The first time I ever built an electronic circuit was at a hands-on session led by Anton Nielsen at Kscope15. We built a nifty little heat sensor that interacted with a cloud-hosted Oracle APEX app to display temperatures, all within an hour or so.
In addition to Anton’s superb instruction and guidance, what enabled absolute beginners like me to complete the project so quickly was that Anton provided us with a breadboard to use a conduction base.
What’s a Breadboard?
A breadboard is a basically a plastic block with rows of pre-wired holes where you can plug in wires and components to build electronic circuits. There’s an electrical connection between the holes. When you plug things in, they automatically become connected electrically as well. However, unlike the early breadboards of the past, (which were literally wooden boards used for cutting bread(hence the name), modern breadboards are solderless.
When prototyping or building an electronic circuit, it’s very useful to have a way to quickly connect components together, and perhaps more importantly, to be able to swap them out or change their place if necessary. For this reason, breadboards are a big timesaver, especially for beginners:
[A] Breadboard is a great way to construct electronic projects easily and in less time without the need of soldering. A problem that is faced by beginners in the field of electronics is that they cannot solder the components neatly on printed circuit boards. One bad solder joint can lead to the project not working. […] Another problem faced by them is that if they try to solder and make a project, it does not work because of poor soldering or the circuit that was taken from a book or magazine lacked instructions or it was wrong. Now after spending a lot of time on making it, what they have to face is disappointment. (Source: ”10 Breadboard Projects for Beginners” on Instructables)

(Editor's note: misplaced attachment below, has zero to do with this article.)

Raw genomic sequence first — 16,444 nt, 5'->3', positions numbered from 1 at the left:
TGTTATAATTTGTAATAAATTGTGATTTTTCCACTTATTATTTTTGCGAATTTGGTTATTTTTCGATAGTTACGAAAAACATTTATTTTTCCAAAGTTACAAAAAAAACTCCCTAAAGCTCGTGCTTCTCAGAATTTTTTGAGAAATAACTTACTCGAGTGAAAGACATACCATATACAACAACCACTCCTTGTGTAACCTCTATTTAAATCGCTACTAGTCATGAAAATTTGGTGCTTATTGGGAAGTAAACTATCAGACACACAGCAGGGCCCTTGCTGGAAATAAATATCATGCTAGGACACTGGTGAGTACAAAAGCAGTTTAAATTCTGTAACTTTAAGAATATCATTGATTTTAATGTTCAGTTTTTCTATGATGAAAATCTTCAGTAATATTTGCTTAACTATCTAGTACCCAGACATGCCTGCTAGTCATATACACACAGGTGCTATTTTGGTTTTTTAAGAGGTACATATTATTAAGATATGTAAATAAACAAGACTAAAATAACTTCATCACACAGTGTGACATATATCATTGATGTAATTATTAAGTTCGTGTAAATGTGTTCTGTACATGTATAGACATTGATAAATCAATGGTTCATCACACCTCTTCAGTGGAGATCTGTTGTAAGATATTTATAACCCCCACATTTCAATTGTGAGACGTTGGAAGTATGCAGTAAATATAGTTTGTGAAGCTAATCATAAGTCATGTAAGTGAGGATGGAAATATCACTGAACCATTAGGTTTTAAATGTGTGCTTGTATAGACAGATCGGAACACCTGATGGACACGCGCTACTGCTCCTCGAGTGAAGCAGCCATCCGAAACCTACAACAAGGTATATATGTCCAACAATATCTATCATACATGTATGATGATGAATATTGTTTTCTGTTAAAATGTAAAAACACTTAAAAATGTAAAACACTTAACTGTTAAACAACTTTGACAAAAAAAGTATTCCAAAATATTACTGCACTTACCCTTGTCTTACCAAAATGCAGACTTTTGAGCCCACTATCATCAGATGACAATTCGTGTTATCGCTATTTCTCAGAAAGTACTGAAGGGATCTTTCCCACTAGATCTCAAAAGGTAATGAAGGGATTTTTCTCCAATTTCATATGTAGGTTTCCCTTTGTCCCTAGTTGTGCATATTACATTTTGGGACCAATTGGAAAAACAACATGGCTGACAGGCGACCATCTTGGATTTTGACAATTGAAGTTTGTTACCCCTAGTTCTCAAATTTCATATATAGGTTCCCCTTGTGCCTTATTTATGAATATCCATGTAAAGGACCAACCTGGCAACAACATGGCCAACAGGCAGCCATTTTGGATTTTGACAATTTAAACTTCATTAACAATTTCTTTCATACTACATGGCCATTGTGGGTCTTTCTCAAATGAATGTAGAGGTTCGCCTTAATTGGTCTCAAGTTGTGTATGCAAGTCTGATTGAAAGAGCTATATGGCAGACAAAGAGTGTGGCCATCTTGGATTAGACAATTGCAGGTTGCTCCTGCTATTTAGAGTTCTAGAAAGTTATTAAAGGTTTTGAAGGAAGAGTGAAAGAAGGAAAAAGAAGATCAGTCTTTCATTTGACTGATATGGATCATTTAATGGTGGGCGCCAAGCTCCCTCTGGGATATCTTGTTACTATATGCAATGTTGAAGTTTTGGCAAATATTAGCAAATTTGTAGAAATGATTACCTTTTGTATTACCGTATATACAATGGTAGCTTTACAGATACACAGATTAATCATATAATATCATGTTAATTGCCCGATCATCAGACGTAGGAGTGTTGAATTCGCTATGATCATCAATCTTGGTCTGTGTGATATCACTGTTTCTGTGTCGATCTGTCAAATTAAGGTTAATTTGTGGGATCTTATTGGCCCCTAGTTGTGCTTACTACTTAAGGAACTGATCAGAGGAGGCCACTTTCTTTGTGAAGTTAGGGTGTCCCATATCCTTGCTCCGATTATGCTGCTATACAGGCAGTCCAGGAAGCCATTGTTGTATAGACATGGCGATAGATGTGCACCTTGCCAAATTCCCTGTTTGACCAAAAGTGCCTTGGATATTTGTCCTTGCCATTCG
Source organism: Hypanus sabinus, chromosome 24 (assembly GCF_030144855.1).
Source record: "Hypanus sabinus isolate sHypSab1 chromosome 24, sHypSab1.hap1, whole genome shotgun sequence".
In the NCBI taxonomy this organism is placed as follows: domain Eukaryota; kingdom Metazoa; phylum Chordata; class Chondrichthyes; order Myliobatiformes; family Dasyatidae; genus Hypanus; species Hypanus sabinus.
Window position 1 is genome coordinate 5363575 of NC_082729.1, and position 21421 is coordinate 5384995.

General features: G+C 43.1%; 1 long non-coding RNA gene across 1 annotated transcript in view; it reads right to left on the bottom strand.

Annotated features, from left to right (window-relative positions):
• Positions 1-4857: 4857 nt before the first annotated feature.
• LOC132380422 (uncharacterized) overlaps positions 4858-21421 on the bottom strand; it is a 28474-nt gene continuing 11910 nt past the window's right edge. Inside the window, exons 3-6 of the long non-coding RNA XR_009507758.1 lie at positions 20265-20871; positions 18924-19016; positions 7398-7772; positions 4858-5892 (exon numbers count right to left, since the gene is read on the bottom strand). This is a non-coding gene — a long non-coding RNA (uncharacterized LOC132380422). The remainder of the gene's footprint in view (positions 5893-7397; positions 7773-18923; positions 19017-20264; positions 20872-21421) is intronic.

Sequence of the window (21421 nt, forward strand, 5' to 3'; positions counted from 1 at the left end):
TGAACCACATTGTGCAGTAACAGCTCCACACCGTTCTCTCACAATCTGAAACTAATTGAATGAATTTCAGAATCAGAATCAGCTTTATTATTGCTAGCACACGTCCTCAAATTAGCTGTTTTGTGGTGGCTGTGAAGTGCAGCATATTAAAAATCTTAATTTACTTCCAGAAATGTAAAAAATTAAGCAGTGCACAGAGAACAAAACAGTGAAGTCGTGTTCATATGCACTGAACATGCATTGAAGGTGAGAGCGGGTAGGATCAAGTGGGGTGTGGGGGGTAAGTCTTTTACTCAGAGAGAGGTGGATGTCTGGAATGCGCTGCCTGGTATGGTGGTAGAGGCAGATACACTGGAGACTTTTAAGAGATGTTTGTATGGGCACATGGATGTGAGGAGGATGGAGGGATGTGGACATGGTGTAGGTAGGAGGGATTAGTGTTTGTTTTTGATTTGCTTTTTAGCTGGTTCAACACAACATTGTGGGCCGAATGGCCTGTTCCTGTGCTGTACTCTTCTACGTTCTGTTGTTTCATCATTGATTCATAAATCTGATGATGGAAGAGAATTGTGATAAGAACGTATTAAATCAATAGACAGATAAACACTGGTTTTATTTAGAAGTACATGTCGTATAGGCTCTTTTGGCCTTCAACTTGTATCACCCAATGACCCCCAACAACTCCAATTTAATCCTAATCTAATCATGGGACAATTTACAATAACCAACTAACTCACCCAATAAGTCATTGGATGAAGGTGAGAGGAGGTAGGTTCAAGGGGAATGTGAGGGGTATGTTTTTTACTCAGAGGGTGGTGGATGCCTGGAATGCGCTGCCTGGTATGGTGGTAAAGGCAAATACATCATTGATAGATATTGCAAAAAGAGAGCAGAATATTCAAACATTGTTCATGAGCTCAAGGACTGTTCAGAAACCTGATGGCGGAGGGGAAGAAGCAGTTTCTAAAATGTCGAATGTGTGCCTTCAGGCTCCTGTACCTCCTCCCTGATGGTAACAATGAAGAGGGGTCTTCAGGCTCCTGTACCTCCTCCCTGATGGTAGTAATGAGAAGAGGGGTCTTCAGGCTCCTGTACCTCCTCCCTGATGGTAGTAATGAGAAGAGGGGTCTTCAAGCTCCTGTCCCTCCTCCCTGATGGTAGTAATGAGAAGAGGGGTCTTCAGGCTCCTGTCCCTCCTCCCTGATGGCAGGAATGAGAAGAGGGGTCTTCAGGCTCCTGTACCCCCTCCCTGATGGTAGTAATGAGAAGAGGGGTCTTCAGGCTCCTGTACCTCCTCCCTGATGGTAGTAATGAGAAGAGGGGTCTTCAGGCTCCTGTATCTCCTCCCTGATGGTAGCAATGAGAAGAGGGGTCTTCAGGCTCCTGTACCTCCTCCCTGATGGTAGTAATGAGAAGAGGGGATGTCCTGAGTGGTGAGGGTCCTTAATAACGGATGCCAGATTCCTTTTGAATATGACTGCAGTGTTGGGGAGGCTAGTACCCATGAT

APEX as a Breadboard
Even if you haven’t had your morning coffee, I’m sure you can guess where I’m going with this…
Simply swap out a few words in the above Instructables quote and you’ll see why a low-code development framework like Oracle APEX is very much like a breadboard, where you can quickly connect components together without “soldering”:
“APEX is a great way to construct applications easily and in less time without the need of coding. A problem that is faced by beginners in the field of application development is that they cannot code the components…”
Of course, with all its built-in functionality, APEX does much more for application development than breadboards do for building electronic circuits. But the principle is the same. By taking care of all the low-level, trickier parts of web-based application development (think authorization, authentication, session state management, styling, templating, database connections, etc.), APEX helps beginners get applications up and running more quickly, and also helps experienced developers go faster than they could otherwise.
Although easy to overlook, tools that make it easier for people connect things together more easily are deceptively powerful. To see what I mean, consider a major trend we are seeing with technology innovation today. Companies are now creating breakthrough products, not by inventing new technology, but by inventively assembling existing components together in such a way that the proverbial whole is much greater than the sum of the parts.
Let me share an example.